Paul and Barnabas spoke boldly and said, It was necessary for the word of God to be spoken to you first. Since you thrust it away and do not judge yourselves worthy of eternal life, behold, we turn to the Gentiles.
It is possible to turn away from God, to thrust away His offer of eternal life, but by doing so we fall away from the only One who is (Heb. 11:6; Exo. 3:14) and are “brought to nought” (Gal. 5:4). God grants us this freedom. But it is also possible to turn to God and rise to union with Him. He does not grudge us this freedom. Augustine’s recounting of his realization of this is beautiful:
When I first came to know You, You raised me up to make me see that what I saw is Being, and that I who saw am not yet Being. And You gave a shock to the weakness of my sight by the strong radiance of Your rays, and I trembled with love and awe. And I found myself far from You ‘in the region of dissimilarity’, and heard as it were Your voice from on high: ‘I am the food of the fully grown; grow and you will feed on Me. And you will not change Me into you like the food your flesh eats, but you will be changed into Me.’
The Deceit versus The Reality
If we become unmoored from this experience, we drift into a pseudo-reality, “the region of dissimilarity”, and become subject to vanity and the lie. Paul charges Christians to “put off the lie” (Eph. 4:25), which is the totality of our old way of living apart from Christ, “our former manner of life… which is being corrupted according to the lusts of the deceit” (Eph 4:22). In this passage in Ephesians 4, there is a contrast between ‘the deceit’ and ‘the reality’, which are tied, respectively, to our old man and our new man. Since this is a matter of our living, and since prayer is how we live Christ, unceasing prayer is how we put off and put on. That former manner of life can still haunt us, but by practicing a life of prayer we are defended by the whole armor of God and our loins are girded with the divine reality (Eph 6:14) so that we can live as the new man, a man in union with God.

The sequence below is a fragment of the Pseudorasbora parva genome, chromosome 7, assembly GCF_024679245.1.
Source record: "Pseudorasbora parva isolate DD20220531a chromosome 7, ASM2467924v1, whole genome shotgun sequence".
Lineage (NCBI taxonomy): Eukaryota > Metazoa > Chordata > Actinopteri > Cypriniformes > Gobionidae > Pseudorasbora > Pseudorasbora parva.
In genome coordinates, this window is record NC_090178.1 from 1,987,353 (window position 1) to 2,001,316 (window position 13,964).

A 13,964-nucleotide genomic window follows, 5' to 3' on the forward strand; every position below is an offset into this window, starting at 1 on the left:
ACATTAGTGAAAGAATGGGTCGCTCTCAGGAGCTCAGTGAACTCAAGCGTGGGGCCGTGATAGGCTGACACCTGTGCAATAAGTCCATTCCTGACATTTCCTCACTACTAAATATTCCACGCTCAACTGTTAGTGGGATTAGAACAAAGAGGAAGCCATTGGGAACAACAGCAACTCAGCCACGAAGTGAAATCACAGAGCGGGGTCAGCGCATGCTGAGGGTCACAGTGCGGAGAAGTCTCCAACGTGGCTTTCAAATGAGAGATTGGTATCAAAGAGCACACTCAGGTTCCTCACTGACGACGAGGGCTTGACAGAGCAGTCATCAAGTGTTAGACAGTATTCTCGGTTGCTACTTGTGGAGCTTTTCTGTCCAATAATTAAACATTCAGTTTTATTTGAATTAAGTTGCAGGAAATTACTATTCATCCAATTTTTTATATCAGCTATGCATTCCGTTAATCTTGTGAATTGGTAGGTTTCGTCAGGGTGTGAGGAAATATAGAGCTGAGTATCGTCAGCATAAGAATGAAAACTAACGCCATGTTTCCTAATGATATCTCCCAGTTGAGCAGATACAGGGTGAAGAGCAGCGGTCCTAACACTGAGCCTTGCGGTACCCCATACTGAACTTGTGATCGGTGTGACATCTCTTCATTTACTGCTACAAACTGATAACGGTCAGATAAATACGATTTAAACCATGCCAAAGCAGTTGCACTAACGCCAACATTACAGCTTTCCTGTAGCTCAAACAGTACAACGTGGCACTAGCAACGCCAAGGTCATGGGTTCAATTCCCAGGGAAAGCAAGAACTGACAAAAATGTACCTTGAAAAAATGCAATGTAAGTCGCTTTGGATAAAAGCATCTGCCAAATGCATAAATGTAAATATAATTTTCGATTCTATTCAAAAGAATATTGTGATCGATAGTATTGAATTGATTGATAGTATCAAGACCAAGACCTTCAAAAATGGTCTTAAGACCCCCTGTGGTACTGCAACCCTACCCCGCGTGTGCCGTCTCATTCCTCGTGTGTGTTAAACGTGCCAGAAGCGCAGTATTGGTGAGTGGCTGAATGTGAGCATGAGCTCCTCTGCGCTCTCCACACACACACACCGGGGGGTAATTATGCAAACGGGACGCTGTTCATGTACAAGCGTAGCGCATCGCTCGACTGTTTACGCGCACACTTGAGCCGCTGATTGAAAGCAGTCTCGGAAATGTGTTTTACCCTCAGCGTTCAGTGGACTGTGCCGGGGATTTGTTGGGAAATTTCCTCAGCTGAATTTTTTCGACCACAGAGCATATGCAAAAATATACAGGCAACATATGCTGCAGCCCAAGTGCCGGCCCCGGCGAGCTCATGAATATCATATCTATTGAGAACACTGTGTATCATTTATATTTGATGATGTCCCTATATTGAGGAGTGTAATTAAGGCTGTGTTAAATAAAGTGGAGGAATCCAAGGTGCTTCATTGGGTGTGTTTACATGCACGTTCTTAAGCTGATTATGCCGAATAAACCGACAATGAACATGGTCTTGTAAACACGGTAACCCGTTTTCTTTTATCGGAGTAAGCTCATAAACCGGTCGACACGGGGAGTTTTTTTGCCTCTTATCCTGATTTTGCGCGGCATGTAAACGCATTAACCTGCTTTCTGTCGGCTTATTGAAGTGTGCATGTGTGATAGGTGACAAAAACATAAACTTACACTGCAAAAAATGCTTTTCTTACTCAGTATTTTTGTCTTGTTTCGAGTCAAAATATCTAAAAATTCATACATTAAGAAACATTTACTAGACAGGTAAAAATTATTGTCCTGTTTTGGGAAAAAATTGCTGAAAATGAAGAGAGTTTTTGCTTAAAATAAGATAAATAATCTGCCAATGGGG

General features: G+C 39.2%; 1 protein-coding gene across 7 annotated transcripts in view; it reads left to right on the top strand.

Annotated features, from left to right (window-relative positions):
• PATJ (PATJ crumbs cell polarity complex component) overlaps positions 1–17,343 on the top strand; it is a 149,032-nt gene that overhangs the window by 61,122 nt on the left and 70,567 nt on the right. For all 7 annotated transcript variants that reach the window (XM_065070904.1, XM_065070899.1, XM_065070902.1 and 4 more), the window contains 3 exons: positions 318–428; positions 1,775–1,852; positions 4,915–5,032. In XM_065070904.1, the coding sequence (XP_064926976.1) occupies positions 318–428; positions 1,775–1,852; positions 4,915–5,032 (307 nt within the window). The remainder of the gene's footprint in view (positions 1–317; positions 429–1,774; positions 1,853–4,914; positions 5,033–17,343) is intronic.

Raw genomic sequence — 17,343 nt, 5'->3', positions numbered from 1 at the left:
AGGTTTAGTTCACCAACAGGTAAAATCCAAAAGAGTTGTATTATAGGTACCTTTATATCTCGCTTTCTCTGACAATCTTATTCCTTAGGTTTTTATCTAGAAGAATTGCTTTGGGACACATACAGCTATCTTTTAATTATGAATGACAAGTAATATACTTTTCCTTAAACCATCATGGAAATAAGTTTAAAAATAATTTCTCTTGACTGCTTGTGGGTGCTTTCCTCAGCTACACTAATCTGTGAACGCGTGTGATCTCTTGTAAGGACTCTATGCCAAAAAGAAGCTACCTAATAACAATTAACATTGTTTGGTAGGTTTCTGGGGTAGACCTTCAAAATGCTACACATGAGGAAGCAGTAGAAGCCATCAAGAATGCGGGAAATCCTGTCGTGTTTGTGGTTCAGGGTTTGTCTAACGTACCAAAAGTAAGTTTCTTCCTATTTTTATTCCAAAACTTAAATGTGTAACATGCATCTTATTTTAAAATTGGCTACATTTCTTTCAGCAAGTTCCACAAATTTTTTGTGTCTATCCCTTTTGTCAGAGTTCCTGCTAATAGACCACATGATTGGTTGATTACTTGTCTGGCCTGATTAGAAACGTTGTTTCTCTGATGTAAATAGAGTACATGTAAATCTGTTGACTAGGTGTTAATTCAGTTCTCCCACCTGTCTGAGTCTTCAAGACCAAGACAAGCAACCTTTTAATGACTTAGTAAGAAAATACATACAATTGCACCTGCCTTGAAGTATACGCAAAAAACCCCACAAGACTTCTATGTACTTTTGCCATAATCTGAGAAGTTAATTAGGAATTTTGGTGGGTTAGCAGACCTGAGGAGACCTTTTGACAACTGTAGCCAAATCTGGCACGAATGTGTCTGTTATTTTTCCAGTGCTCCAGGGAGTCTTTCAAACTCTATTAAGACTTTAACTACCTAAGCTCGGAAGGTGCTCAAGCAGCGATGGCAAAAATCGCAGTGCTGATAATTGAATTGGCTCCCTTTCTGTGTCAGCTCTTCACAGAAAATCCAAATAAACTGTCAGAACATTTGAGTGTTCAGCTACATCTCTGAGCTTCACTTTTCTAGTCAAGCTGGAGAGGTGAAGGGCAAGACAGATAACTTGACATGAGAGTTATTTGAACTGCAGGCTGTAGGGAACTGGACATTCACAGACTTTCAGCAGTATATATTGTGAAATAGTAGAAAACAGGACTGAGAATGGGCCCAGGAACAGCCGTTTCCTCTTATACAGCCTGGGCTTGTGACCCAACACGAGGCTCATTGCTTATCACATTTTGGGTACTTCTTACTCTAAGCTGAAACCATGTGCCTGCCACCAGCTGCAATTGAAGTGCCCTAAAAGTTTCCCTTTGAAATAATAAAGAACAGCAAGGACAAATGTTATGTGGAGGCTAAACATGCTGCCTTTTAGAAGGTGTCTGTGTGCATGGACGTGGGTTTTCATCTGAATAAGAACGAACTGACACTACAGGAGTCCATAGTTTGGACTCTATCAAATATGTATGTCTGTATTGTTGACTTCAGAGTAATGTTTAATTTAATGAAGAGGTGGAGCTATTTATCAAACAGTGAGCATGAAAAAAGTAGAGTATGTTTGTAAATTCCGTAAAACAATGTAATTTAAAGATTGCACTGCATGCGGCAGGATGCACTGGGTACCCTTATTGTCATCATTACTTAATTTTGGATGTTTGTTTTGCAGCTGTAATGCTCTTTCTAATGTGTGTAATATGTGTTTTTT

All this to say, prayer is an ought, a divine imperative, because only by prayer can we realize the highest good, God’s will for man—union with the Triune God in all the concreteness of human life, for His glory.
1. Emil Brunner, The Divine Imperative, p. 313
2. Witness Lee, Life-Study of Mark, p. 244
3. Witness Lee, Lessons on Prayer, p. 229
4. David Meconi, The One Christ: St. Augustine’s Theology of Deification, p. 40
5. Augustine, Confessions, I.I.1
6. Karl Barth, Dogmatics in Outline, p. 54
7. Augustine, Confessions, VII.X.16